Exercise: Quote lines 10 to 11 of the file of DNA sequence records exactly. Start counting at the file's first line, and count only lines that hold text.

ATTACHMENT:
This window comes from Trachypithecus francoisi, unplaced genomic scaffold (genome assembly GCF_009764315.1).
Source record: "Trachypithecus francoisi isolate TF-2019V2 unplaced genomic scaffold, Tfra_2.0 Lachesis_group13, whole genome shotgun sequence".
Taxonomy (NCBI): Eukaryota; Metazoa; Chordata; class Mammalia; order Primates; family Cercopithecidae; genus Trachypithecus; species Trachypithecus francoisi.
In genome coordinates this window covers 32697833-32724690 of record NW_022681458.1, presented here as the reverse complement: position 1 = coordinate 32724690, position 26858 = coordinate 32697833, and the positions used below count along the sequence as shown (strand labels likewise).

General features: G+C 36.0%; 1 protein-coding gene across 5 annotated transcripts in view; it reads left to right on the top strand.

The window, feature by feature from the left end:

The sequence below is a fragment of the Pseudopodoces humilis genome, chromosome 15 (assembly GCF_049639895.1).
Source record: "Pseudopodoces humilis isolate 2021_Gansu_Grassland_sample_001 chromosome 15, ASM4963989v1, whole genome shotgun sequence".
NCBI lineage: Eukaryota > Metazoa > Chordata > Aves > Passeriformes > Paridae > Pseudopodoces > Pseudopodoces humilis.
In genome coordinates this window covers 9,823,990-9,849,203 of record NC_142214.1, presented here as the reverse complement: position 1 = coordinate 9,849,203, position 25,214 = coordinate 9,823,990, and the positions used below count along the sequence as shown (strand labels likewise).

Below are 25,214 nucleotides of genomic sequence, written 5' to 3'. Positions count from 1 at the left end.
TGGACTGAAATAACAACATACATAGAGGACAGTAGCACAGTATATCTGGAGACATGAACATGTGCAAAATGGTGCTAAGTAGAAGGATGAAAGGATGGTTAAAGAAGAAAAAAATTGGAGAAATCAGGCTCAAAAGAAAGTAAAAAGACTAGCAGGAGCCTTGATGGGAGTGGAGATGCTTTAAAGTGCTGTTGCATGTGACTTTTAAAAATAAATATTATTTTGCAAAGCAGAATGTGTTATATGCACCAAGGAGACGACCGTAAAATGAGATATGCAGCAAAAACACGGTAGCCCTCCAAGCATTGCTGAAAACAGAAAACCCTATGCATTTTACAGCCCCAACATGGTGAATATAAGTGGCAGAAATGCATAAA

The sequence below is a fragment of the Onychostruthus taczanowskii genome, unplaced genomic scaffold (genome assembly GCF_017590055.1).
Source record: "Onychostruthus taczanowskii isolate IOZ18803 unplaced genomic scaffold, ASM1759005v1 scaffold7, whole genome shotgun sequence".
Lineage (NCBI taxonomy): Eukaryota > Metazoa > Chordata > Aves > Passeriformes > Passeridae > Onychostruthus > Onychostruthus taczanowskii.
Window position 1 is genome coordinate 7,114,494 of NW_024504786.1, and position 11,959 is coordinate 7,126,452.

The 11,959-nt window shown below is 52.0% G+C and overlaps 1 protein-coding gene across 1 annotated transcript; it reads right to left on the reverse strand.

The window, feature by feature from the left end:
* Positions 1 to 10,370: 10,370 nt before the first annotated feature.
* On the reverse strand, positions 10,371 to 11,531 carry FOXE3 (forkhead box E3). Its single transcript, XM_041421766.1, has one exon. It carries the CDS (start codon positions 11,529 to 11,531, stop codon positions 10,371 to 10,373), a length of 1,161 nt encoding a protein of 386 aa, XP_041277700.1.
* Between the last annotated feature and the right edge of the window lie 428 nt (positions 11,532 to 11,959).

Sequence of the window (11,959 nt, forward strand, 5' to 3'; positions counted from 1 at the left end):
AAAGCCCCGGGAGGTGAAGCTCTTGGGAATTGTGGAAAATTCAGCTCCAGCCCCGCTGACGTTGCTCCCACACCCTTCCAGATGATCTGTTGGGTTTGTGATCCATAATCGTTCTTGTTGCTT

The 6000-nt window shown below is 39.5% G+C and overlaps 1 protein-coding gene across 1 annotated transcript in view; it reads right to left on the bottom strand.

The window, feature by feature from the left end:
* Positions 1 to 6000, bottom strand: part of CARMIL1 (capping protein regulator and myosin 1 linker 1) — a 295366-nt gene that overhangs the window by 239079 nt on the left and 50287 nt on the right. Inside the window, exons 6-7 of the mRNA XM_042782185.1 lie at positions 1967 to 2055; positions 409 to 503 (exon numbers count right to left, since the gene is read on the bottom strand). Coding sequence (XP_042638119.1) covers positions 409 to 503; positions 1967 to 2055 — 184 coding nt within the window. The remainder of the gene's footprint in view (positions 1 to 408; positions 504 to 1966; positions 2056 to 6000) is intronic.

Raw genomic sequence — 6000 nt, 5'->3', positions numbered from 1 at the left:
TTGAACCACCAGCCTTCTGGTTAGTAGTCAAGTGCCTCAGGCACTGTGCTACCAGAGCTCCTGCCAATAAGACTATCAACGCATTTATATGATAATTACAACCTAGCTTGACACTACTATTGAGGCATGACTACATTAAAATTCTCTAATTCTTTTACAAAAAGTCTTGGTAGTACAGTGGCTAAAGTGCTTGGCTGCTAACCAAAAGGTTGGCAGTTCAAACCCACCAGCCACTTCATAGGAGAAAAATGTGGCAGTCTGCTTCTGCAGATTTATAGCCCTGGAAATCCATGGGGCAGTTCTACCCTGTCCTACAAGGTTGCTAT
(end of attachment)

In genome coordinates this window covers 9,823,990-9,849,203 of record NC_142214.1, presented here as the reverse complement: position 1 = coordinate 9,849,203, position 25,214 = coordinate 9,823,990, and the positions used below count along the sequence as shown (strand labels likewise).

Below are 25,214 nucleotides of genomic sequence, written 5' to 3'. Positions count from 1 at the left end.